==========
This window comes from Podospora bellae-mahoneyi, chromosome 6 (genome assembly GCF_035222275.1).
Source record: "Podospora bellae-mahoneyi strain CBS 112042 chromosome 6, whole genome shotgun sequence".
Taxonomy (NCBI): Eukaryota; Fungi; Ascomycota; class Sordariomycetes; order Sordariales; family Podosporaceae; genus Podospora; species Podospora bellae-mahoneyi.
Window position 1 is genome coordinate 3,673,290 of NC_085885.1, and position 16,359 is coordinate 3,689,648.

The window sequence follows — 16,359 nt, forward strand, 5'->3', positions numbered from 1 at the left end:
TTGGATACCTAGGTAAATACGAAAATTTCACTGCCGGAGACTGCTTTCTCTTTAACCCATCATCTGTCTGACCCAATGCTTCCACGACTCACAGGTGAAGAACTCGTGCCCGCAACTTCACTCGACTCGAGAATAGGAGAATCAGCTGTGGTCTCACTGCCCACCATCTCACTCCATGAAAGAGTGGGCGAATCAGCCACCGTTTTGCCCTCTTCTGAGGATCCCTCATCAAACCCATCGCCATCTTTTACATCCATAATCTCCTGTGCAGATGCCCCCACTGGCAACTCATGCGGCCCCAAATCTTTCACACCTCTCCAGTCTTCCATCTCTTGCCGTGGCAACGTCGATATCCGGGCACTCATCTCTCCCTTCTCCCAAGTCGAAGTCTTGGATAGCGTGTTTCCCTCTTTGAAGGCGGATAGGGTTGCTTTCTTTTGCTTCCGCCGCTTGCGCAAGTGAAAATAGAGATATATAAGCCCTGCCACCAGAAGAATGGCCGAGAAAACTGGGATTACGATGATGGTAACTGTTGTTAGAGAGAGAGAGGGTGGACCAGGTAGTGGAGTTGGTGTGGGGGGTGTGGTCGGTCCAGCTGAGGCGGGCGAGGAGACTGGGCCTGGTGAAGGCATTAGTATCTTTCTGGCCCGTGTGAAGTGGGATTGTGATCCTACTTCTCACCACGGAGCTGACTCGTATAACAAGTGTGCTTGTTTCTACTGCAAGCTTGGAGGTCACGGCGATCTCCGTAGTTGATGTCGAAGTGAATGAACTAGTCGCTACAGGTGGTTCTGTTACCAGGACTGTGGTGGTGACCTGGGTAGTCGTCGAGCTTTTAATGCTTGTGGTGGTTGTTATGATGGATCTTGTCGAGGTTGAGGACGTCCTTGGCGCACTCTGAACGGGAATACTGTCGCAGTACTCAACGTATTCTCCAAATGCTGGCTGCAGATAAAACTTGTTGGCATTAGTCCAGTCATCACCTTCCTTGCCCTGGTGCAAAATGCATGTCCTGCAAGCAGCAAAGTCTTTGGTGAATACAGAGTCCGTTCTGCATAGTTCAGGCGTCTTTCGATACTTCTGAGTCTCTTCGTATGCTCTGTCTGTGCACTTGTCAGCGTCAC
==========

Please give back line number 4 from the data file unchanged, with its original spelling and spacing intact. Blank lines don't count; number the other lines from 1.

Window position 1 is genome coordinate 3,673,290 of NC_085885.1, and position 16,359 is coordinate 3,689,648.